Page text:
Geometallurgical assessment of orebodies in the mining industry typically relies on bench-scale or lab-based characterization techniques. In this study, we investigate drone- and tripod-based field hyperspectral imaging as a potential addition to the geometallurgy toolkit in multiple applications. This pilot study tests hyperspectral imaging for large-scale mineral mapping in and around the active Lisbon Valley copper mine, including natural exposures, previously producing U-V mines, highwalls, dumps, and leaching sites. Tests include different (supervised and unsupervised) mineral data classification methods, varying mineral spectral reference libraries, comparison with ground-truth geological and spectroscopic mapping and sampling, and integration with LiDAR data.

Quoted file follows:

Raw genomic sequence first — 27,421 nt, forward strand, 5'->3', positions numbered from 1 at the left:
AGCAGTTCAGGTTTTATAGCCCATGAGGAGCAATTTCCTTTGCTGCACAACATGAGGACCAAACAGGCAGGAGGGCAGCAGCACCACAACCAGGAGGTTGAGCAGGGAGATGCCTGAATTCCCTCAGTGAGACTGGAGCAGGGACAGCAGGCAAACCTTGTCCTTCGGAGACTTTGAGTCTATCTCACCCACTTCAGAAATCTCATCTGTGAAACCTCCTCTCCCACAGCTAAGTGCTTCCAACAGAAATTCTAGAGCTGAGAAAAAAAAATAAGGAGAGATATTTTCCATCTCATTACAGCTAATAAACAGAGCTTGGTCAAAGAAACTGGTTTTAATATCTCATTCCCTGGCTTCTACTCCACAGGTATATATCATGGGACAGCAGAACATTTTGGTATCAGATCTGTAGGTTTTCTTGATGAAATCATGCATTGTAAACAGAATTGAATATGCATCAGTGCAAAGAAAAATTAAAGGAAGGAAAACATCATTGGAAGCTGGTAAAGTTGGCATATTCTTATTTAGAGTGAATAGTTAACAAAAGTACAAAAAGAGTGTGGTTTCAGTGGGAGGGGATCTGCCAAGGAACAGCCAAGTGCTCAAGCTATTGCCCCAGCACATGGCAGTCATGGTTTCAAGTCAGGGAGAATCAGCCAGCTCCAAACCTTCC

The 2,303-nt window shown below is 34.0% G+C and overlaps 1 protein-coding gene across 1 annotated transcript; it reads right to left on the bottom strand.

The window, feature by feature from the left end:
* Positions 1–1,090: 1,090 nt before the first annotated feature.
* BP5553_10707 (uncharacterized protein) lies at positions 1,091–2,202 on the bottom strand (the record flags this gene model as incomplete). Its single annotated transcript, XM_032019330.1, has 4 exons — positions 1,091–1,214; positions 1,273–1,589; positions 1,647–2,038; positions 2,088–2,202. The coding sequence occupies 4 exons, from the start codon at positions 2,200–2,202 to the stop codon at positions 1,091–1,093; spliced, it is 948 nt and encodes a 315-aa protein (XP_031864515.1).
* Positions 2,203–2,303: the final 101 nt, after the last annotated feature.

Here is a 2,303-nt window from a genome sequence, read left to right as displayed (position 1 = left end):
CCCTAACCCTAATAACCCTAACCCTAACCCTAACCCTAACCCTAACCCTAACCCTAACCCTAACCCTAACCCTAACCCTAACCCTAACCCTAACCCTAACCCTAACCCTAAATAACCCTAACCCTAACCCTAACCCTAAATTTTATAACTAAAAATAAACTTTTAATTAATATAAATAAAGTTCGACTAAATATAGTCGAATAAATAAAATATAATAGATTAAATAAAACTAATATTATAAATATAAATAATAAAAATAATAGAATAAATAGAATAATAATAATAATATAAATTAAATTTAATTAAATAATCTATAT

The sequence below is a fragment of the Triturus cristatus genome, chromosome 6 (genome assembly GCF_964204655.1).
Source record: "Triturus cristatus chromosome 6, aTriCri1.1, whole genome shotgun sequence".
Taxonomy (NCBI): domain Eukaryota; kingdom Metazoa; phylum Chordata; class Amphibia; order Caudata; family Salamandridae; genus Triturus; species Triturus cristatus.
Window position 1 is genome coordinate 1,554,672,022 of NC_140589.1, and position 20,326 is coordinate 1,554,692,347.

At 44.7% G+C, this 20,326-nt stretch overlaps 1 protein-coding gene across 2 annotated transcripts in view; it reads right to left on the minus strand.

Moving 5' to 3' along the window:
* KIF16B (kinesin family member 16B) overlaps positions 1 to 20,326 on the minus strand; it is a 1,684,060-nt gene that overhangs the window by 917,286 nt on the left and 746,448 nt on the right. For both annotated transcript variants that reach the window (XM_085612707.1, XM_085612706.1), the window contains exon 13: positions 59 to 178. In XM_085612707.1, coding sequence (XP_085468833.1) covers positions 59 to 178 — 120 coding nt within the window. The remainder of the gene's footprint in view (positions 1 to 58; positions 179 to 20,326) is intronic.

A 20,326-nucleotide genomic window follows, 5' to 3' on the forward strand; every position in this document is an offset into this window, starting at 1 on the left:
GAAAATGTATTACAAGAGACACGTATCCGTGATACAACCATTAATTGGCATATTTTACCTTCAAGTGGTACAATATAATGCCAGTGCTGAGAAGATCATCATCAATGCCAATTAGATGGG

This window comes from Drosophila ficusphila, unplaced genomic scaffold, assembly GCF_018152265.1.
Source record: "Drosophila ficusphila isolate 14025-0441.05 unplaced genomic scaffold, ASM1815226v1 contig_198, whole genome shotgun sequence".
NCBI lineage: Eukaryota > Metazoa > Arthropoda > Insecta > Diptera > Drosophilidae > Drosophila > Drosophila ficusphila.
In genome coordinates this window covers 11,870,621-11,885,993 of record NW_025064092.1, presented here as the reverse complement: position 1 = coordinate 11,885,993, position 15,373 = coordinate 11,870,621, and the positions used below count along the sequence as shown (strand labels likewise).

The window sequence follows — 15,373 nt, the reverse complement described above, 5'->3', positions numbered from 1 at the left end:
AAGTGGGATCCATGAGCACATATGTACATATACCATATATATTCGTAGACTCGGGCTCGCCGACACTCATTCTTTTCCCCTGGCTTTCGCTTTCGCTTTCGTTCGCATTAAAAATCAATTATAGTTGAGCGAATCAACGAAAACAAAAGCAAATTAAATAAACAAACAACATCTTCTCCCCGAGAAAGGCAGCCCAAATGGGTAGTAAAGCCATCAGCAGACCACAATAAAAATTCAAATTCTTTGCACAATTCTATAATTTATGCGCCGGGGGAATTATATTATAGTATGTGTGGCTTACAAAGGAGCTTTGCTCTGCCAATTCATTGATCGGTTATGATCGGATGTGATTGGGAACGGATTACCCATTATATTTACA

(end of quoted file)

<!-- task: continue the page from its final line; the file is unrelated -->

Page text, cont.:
The results show that hyperspectral scans can produce spatially registered maps of the distribution of different spectrally active mineral types over dumps, highwalls, leach pads, and natural outcrops. Clays, other phyllosilicates, carbonates, and sulfates showed up particularly well. The sensor was also able to distinguish dry from lixiviant-saturated areas and map different clay types on the leach pads, and shows promise for differentiating types and health of vegetation. These results suggest that hyperspectral imaging, if coupled with robust ground-truthing, can be a useful complement to existing geometallurgical techniques in the mining industry, such as geological mapping, blast hole sampling and automated mineralogy identifications, and handheld spectrometry.
In particular, hyperspectral imaging has promise for mapping the distribution of acid-consuming minerals; mapping the distribution of swelling, sliming, and heap-blinding clays; and pinpointing problem areas on heap leach pad surfaces.